Sometimes I almost studiously avoid restaurants in wonderful settings. It seems that restaurants are able to provide nice settings or good food, but very rarely can they do both.
A notable exception to this rule is the Mena House in
Buried deep inside the hotel, this restaurant does not offer a view of the Pyramids, but its exotic decor is as exciting as it is luxurious. Three of us had dinner here tonight, Dr. A, Mr. M, and me! We started off with pappadums ($2.00) and the complimentary samosas. Then we had soup. Dr. A and I had an excellent Mulligatawny soup ($4.00) and Mr. M had a the Tomato Saar soup.($4.00), which he pronounced delicious.
We each had a different dish for the main course. Dr. A chose the Murgh Jal Farizi ($12.73), which tasted as if it was very freshly cooked unlike in some India restaurants where it seems that they achieve long menus by creating any permutation of about five pre-cooked bases (chicken, lamb, beef, shrimp, or fish) with one of a dozen sauces. The sauces and the base don't exactly hit it off because they have never even met before! When I tried Murgh Jal Farizi, the vegetables were fresh, tasty, and crunchy showing that they had been freshly cooked. I found the spices in his dish just a little timid, but tasty. The Chicken Vindaloo ($13.78) was, in my mind, only passable. For my taste, there was too much vinegar in the sauce, and the chicken consisted only of drumsticks and wings. For this class of place, I would have expected a better class of meat. I really enjoyed the Shahi Korma, though. This dish of lamb in a creamy sauce with almonds has always been one of my favorites. I asked them to spice it up a little as I expected it might be a little bland to cater for the international crowd that frequents this restaurant. They added just the right amount of spice, and the dish had a pronounced tasted of black cumin. The spices in the dish were well integrated – you could taste the individual spices but they were somehow unified so that they seemed to be in harmony with each other.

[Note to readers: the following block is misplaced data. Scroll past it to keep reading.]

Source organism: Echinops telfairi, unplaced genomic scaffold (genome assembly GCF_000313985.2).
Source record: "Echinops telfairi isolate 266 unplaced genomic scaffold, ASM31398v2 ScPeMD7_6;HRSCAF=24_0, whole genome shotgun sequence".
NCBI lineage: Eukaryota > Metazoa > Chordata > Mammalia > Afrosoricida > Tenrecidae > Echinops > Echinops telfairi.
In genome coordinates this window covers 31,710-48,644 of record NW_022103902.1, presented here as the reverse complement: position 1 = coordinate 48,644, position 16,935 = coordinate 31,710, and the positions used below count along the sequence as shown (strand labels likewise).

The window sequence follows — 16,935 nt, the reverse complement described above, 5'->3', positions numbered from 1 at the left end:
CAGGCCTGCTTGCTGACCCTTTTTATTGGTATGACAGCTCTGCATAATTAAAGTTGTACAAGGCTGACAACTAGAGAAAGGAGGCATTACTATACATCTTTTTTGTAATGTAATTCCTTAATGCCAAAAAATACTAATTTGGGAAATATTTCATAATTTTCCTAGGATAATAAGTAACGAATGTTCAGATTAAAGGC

We agonized a little about the wine. Initially, we were presented with a list of international wines, which was really a list of what you might see in the discount section of a British or American supermarket. The collection of French, Italian, Australian and American wines were mostly mediocre mass preoduced wines being sold at outreageous prices. For example, Blossom Hill White Zinfandel was offered for about $85! Eventually, we asked if they had Château des Rêves ($43.60), an Egyptian wine that we had recently tried at the Four Seasons Hotel. (This phenomenon of selling cheap imported wines at high prices is not unique to Mena House. It seems to be standard practice at all the top hotels in Egypt. My best advice is to stick to Egyptian wines.)
A wonderful feature of this restaurant is the little trio that provides music while you eat. A young man plays the sitar; there is a percussionist; and a woman plays another instrument and is the vocalist. Her haunting voice has lived with me since 2004 when I first visited the Moghul Room, and she was there again tonight. (I believe she is a daily feature.) Some of the songs are Indian, but they also adapt popular songs to a very distinctly Indian style, including a version of “Happy Birthday!” I asked them if they had made a CD, but they didn’t. So I will have to come back if I want to hear her again.
My only little complaint with Mena House is the way the bill is prepared. My concern is not with the bottom line. You expect to pay a lot for a meal in a top hotel. But I don’t like the way every little detail becomes an additional item whether you order it or not (chutney, water, raita, and so on.). The total worked out to be about $50.00 a head.
Before dinner, it is wonderful to sit at the bar where you do get a view of one of the Pyramids, which is flood lit. But drinks are expensive, and the measures are very short.
The meal at Mena house is the perfect ending to a day visiting the Pyramids. Highly Recommended.